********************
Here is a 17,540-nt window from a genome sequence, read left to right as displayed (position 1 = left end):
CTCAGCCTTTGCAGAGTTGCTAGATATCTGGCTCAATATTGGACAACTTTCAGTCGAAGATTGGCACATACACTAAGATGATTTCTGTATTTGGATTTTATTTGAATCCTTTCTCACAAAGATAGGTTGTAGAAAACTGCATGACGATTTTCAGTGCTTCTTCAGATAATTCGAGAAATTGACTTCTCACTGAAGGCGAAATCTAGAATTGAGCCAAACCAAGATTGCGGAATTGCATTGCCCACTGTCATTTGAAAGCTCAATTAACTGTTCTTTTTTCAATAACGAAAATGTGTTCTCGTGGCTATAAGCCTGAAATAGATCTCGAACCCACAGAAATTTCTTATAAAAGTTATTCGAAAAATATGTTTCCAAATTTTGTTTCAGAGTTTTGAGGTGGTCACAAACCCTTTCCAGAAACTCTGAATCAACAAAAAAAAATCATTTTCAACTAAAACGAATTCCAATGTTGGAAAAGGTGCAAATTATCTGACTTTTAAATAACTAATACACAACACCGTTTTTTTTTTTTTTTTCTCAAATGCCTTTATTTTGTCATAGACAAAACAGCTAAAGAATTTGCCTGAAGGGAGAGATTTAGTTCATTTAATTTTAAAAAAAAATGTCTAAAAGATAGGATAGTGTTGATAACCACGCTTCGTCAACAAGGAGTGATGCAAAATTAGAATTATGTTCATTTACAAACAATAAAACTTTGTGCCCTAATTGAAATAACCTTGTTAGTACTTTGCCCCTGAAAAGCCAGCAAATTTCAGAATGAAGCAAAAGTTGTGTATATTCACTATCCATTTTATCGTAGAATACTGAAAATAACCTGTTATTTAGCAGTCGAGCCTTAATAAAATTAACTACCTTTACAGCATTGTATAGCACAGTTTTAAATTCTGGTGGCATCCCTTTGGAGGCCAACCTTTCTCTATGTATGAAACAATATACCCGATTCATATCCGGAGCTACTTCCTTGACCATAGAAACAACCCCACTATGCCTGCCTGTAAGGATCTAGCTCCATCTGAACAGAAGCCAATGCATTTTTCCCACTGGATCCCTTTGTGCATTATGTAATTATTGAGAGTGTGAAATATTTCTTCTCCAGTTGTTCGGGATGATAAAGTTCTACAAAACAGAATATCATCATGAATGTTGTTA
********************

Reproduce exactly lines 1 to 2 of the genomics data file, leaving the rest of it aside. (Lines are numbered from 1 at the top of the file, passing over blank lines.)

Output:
Here is a 17,540-nt window from a genome sequence, read left to right as displayed (position 1 = left end):
CTCAGCCTTTGCAGAGTTGCTAGATATCTGGCTCAATATTGGACAACTTTCAGTCGAAGATTGGCACATACACTAAGATGATTTCTGTATTTGGATTTTATTTGAATCCTTTCTCACAAAGATAGGTTGTAGAAAACTGCATGACGATTTTCAGTGCTTCTTCAGATAATTCGAGAAATTGACTTCTCACTGAAGGCGAAATCTAGAATTGAGCCAAACCAAGATTGCGGAATTGCATTGCCCACTGTCATTTGAAAGCTCAATTAACTGTTCTTTTTTCAATAACGAAAATGTGTTCTCGTGGCTATAAGCCTGAAATAGATCTCGAACCCACAGAAATTTCTTATAAAAGTTATTCGAAAAATATGTTTCCAAATTTTGTTTCAGAGTTTTGAGGTGGTCACAAACCCTTTCCAGAAACTCTGAATCAACAAAAAAAAATCATTTTCAACTAAAACGAATTCCAATGTTGGAAAAGGTGCAAATTATCTGACTTTTAAATAACTAATACACAACACCGTTTTTTTTTTTTTTTTCTCAAATGCCTTTATTTTGTCATAGACAAAACAGCTAAAGAATTTGCCTGAAGGGAGAGATTTAGTTCATTTAATTTTAAAAAAAAATGTCTAAAAGATAGGATAGTGTTGATAACCACGCTTCGTCAACAAGGAGTGATGCAAAATTAGAATTATGTTCATTTACAAACAATAAAACTTTGTGCCCTAATTGAAATAACCTTGTTAGTACTTTGCCCCTGAAAAGCCAGCAAATTTCAGAATGAAGCAAAAGTTGTGTATATTCACTATCCATTTTATCGTAGAATACTGAAAATAACCTGTTATTTAGCAGTCGAGCCTTAATAAAATTAACTACCTTTACAGCATTGTATAGCACAGTTTTAAATTCTGGTGGCATCCCTTTGGAGGCCAACCTTTCTCTATGTATGAAACAATATACCCGATTCATATCCGGAGCTACTTCCTTGACCATAGAAACAACCCCACTATGCCTGCCTGTAAGGATCTAGCTCCATCTGAACAGAAGCCAATGCATTTTTCCCACTGGATCCCTTTGTGCATTATGTAATTATTGAGAGTGTGAAATATTTCTTCTCCAGTTGTTCGGGATGATAAAGTTCTACAAAACAGAATATCATCATGAATGTTGTTA